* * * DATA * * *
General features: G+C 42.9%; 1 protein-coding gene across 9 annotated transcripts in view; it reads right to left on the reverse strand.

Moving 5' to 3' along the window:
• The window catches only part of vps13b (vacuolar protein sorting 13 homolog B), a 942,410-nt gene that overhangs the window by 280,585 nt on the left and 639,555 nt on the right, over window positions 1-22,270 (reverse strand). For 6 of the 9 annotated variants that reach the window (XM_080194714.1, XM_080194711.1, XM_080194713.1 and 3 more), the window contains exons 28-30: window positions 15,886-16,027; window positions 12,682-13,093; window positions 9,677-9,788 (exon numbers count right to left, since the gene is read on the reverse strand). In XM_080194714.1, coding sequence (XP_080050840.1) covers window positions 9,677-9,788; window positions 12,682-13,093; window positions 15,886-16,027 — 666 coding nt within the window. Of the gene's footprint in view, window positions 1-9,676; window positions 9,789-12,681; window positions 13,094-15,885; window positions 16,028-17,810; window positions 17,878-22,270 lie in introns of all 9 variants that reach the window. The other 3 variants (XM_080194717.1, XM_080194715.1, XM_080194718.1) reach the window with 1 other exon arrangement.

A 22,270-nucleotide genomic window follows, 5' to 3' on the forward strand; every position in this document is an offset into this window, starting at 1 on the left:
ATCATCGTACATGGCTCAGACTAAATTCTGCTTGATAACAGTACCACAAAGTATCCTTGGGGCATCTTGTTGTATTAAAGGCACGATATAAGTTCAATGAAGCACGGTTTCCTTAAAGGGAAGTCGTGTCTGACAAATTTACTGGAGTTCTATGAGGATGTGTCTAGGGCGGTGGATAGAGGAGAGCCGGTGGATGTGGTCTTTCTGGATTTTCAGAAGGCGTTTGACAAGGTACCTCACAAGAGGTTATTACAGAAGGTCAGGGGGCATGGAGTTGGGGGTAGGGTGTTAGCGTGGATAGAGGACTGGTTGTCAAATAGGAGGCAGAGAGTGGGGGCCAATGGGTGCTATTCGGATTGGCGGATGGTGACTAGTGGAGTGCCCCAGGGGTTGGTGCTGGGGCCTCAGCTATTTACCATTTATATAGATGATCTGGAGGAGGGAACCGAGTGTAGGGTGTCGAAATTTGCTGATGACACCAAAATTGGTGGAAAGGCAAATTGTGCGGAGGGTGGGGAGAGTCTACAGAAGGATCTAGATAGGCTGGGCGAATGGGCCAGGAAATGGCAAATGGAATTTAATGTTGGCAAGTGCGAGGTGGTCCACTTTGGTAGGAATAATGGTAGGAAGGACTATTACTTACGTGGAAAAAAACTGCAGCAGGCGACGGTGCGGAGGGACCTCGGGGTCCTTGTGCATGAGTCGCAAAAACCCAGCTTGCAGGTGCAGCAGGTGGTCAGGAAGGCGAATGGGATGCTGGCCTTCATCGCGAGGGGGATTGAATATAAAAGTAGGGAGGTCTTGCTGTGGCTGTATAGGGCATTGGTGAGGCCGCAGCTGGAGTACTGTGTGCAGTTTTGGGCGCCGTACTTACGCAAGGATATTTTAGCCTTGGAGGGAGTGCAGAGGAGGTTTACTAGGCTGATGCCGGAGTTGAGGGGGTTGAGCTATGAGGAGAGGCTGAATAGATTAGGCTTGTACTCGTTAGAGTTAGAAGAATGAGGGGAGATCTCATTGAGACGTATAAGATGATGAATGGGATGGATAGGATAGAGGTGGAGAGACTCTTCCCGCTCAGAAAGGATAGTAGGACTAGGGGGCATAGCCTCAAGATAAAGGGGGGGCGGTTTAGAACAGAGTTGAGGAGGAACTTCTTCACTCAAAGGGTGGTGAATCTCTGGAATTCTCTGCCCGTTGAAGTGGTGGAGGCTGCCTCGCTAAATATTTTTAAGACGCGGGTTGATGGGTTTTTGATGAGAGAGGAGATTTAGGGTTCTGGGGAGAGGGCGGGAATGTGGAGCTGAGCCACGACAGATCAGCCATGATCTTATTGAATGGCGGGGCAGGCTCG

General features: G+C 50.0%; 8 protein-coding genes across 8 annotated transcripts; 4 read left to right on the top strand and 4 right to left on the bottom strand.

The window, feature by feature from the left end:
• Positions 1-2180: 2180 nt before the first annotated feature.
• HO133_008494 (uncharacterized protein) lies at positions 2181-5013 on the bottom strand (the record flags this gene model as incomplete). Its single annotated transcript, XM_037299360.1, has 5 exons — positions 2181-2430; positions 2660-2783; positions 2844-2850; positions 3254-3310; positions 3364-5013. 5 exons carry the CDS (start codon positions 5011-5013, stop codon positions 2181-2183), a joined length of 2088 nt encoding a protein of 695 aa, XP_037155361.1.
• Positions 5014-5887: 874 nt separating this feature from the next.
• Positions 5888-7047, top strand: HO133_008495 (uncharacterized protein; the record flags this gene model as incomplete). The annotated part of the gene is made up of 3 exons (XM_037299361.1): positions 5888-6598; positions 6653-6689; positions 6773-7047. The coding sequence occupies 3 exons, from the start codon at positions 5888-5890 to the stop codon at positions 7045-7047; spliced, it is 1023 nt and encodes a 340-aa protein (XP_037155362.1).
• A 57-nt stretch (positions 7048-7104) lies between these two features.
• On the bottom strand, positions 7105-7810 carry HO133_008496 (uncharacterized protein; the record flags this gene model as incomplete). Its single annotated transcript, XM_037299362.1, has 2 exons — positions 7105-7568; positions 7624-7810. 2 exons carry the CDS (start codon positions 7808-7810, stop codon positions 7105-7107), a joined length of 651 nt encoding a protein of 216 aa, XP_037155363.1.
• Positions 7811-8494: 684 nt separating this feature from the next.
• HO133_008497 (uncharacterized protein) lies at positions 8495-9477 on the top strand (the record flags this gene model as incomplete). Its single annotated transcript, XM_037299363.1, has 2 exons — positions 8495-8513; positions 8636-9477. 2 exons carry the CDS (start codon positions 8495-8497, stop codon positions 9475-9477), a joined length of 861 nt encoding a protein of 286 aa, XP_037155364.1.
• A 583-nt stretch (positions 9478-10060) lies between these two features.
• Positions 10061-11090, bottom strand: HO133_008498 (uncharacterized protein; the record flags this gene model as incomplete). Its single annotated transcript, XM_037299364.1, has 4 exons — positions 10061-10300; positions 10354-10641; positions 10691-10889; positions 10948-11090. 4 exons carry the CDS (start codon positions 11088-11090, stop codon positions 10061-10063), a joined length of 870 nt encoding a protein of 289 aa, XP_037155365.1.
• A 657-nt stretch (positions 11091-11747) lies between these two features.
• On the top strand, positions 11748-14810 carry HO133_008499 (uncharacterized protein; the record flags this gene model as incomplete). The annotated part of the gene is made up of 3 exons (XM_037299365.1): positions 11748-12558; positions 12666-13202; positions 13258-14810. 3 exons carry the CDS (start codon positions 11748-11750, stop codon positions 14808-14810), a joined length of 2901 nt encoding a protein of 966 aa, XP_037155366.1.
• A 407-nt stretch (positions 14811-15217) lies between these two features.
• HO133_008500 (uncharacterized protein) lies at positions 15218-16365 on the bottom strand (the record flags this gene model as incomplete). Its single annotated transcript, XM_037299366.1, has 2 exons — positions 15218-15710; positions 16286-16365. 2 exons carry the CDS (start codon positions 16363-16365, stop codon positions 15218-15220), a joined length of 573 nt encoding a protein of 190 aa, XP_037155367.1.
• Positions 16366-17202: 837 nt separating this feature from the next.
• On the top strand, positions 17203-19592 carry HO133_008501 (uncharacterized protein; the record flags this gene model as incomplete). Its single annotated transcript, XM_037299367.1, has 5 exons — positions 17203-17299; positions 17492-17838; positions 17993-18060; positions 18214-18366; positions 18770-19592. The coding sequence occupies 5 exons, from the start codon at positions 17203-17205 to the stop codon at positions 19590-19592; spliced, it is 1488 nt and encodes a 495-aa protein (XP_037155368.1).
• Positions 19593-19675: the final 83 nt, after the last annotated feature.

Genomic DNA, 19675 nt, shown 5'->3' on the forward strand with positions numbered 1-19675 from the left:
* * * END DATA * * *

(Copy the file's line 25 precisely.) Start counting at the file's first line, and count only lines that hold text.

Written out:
Genomic DNA, 19675 nt, shown 5'->3' on the forward strand with positions numbered 1-19675 from the left: